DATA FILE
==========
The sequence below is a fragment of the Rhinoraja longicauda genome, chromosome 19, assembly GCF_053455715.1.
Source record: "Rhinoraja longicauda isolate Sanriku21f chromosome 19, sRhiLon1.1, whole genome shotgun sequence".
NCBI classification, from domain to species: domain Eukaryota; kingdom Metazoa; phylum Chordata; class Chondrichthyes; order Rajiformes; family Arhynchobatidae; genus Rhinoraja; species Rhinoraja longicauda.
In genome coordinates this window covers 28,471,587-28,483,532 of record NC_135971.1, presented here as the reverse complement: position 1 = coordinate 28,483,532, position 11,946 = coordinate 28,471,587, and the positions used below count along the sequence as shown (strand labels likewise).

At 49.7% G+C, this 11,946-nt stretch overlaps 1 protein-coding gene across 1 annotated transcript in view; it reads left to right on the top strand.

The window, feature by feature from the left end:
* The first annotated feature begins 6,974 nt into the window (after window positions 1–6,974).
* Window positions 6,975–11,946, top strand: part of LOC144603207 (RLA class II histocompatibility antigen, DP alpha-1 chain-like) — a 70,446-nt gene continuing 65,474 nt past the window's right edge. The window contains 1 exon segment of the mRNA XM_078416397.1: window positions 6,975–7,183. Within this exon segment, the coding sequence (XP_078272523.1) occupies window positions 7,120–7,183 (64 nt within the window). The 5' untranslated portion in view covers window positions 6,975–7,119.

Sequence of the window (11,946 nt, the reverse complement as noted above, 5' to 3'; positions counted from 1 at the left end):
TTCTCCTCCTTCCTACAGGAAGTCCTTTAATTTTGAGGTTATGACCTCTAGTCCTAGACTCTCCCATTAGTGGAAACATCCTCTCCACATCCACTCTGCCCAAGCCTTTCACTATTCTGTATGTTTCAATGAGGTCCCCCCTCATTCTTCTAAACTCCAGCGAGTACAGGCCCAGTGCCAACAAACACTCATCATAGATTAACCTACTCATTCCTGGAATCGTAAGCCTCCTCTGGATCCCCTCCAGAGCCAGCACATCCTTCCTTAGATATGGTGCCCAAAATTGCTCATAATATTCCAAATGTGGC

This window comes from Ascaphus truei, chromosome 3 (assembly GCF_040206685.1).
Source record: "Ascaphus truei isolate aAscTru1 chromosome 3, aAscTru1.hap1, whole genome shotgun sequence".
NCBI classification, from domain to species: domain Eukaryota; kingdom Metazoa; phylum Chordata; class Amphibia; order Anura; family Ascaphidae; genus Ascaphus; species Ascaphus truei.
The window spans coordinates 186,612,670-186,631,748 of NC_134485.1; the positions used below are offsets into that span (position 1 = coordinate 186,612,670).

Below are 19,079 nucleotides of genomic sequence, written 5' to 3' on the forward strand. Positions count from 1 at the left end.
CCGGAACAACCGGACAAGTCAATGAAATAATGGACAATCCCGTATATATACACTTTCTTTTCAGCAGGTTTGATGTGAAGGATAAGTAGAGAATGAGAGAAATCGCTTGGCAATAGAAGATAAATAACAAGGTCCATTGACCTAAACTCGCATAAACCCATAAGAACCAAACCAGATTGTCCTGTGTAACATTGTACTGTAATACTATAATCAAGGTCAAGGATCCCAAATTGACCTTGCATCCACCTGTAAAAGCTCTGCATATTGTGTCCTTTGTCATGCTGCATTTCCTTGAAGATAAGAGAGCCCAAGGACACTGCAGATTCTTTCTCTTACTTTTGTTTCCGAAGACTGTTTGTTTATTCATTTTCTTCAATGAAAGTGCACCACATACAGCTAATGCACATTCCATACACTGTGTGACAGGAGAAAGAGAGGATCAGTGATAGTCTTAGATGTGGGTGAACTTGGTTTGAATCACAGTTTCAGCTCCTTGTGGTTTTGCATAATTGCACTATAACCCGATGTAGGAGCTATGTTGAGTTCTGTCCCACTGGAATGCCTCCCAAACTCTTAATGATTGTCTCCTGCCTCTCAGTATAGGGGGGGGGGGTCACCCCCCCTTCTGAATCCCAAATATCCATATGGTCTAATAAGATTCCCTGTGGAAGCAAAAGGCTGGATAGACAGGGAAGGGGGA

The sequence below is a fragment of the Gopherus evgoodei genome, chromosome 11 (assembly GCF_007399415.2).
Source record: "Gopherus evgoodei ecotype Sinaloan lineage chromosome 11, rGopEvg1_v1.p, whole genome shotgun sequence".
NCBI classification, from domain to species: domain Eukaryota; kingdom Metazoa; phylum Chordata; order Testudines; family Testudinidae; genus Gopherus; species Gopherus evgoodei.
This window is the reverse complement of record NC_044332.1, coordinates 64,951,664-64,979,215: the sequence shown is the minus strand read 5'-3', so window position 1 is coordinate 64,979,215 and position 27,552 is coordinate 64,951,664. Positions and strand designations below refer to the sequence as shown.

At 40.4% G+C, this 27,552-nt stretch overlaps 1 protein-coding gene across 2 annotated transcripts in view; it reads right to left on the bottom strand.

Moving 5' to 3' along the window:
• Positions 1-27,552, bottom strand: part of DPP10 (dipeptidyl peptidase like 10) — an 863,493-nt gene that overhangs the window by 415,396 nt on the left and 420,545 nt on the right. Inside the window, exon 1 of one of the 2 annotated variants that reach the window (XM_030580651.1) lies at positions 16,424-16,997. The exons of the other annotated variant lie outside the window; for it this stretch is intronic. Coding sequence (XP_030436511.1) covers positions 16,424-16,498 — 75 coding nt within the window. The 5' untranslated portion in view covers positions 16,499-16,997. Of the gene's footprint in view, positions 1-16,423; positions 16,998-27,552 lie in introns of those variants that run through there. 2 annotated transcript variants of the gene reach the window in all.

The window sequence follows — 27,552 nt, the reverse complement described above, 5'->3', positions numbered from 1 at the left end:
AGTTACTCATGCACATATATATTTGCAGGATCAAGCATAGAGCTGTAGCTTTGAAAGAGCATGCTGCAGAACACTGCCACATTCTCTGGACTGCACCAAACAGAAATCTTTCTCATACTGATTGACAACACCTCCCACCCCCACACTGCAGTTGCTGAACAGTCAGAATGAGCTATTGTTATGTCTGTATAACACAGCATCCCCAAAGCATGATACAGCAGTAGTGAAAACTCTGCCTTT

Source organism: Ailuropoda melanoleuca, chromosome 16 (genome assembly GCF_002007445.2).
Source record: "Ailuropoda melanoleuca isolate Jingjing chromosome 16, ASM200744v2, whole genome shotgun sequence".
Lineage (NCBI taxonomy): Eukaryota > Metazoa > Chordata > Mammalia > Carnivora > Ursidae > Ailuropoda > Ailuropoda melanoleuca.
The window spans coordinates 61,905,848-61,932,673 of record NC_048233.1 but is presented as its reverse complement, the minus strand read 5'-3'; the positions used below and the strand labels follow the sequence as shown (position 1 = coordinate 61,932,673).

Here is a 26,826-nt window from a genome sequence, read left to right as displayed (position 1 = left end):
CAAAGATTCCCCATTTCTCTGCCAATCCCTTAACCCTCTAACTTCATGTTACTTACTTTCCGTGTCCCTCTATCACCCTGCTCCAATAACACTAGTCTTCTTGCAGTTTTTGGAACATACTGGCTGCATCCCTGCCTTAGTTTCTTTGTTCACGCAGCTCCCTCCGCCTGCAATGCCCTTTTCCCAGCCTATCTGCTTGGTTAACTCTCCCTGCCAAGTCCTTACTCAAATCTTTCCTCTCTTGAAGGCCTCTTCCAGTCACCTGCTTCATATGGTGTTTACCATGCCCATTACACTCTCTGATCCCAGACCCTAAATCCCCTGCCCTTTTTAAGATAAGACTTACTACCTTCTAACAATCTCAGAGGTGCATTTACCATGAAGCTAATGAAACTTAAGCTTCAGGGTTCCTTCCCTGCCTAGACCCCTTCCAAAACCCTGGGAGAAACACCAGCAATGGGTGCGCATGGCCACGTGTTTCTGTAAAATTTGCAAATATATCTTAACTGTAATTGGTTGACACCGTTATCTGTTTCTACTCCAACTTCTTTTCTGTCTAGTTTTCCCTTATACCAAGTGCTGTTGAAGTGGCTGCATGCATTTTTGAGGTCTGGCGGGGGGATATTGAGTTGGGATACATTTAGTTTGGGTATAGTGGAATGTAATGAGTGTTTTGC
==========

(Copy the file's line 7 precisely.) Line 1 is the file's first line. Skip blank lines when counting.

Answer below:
* The first annotated feature begins 6,974 nt into the window (after window positions 1–6,974).